Reveries of the Solitary Walker

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Reveries of the Solitary Walker
Reveries-Rousseau.jpg
Published in 1782.
AuthorJean-Jacques Rousseau

Les Reveries of the Solitary Walker (French: Les rêveries du Promeneur Solitaire) is an unfinished book by Genevan philosopher Jean-Jacques Rousseau, written between 1776 and 1778. It was the last of a number of works composed toward the end of his life which were deeply autobiographical in nature. Previous elements in this group included The Confessions and Dialogues: Rousseau, Judge of Jean-Jacques.

The book is divided into ten chapters called "Walks" (“Promenades” in the original French). Walks One to Seven are complete, the Eighth and Ninth Walks were completed but not revised by Rousseau, while the Tenth Walk was incomplete at the author’s death. The first publication was in 1782.

The content of the book is a mix of autobiographical anecdote, descriptions of the sights, especially plants, that Rousseau saw in his walks on the outskirts of Paris, and elaborations and extensions of arguments previously made by Rousseau in fields like education and political philosophy.

The work is in large parts marked by serenity and resignation, but also bears witness to Rousseau’s awareness of the ill-effects of persecution towards the end of his life.

Reception[edit]

The reveries of the Solitary Walker (as it appears in Rousseau's original manuscript has been described as the most beautiful book composed by Rousseau, comprising a series of exquisitely crafted essays.[1][2] It has been argued that each of the ten walks in Rousseau's book has a unique musical tonality combined with internal variations.[2] "He struck a new romantic note by suggesting that the meditative spirit may always find in nature something responsive to its mood."[1] Before Rousseau's book the word "reverie" had a negative connotation: a 1771 dictionary defined the word as "ridiculous imagination" or "anxieties and cares that preoccupy the mind." Through his book, Rousseau helped create a positive connotation for the word by reveling in experiences that circumvented conscious thought.[2]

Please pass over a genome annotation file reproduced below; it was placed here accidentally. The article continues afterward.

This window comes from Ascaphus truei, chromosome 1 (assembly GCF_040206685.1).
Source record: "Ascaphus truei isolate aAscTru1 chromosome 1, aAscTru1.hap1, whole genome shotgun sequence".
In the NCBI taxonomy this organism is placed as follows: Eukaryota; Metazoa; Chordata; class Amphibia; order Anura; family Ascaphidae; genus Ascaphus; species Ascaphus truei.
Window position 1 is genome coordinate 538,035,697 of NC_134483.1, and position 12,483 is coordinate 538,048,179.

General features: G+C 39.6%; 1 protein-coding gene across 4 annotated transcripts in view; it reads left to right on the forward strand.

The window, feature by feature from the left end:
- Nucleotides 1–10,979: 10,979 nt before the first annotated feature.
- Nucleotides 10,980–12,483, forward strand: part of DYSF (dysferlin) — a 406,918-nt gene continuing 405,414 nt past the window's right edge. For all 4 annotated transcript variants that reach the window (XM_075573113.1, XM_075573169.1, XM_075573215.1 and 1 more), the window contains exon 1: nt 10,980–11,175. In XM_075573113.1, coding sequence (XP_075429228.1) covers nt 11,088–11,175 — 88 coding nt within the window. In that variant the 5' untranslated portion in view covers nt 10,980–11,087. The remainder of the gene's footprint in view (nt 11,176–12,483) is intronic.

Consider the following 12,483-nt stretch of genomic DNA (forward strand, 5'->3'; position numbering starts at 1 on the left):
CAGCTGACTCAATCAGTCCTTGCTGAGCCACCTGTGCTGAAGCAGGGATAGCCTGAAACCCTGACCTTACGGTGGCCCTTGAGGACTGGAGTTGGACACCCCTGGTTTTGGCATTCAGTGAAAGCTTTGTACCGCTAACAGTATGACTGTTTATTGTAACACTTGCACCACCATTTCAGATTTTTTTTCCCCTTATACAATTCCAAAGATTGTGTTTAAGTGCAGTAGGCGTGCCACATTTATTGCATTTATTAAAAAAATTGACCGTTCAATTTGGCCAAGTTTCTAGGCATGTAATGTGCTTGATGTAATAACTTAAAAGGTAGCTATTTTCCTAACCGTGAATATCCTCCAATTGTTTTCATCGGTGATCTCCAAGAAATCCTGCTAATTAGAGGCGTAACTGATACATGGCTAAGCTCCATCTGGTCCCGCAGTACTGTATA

In terms of contemporary reception, scholar Jenny Mander observes Rousseau’s complicity towards colonialism and exploitation while Rousseau is describing the sights that he is observing.[3] For example, Rousseau mentions a factory that was the site of expansion, economic prosperity, and complete domination for France at the time, and the work was done by the hands of slaves.[4] Although he argues against slavery in his infamous Social Contract, Mander argues that he was talking solely metaphorically and did not actual think about the practical implications and the constant destruction of black bodies who were working at the factory that aided France’s prosperity. [5]

References[edit]

  1. ^ a b Will Durant (1967). The Story of Civilization Volume 10:Rousseau and Revolution. Simon & Schuster. p. 886.
  2. ^ a b c Leo Damrosch (2005). Jean-Jacques Rousseau: Restless Genius. Houghton Mifflin. pp. 481.
  3. ^ Mander, J. (2019). Colonialism and Slavery. In M. Moriarty & J. Jennings (Eds.), The Cambridge History of French Thought (pp. 271-278). Cambridge: Cambridge University Press. doi:10.1017/9781316681572.033
  4. ^ Mander, J. (2019). Colonialism and Slavery. In M. Moriarty & J. Jennings (Eds.), The Cambridge History of French Thought (pp. 271-278). Cambridge: Cambridge University Press. doi:10.1017/9781316681572.033
  5. ^ Mander, J. (2019). Colonialism and Slavery. In M. Moriarty & J. Jennings (Eds.), The Cambridge History of French Thought (pp. 271-278). Cambridge: Cambridge University Press. doi:10.1017/9781316681572.033

External links[edit]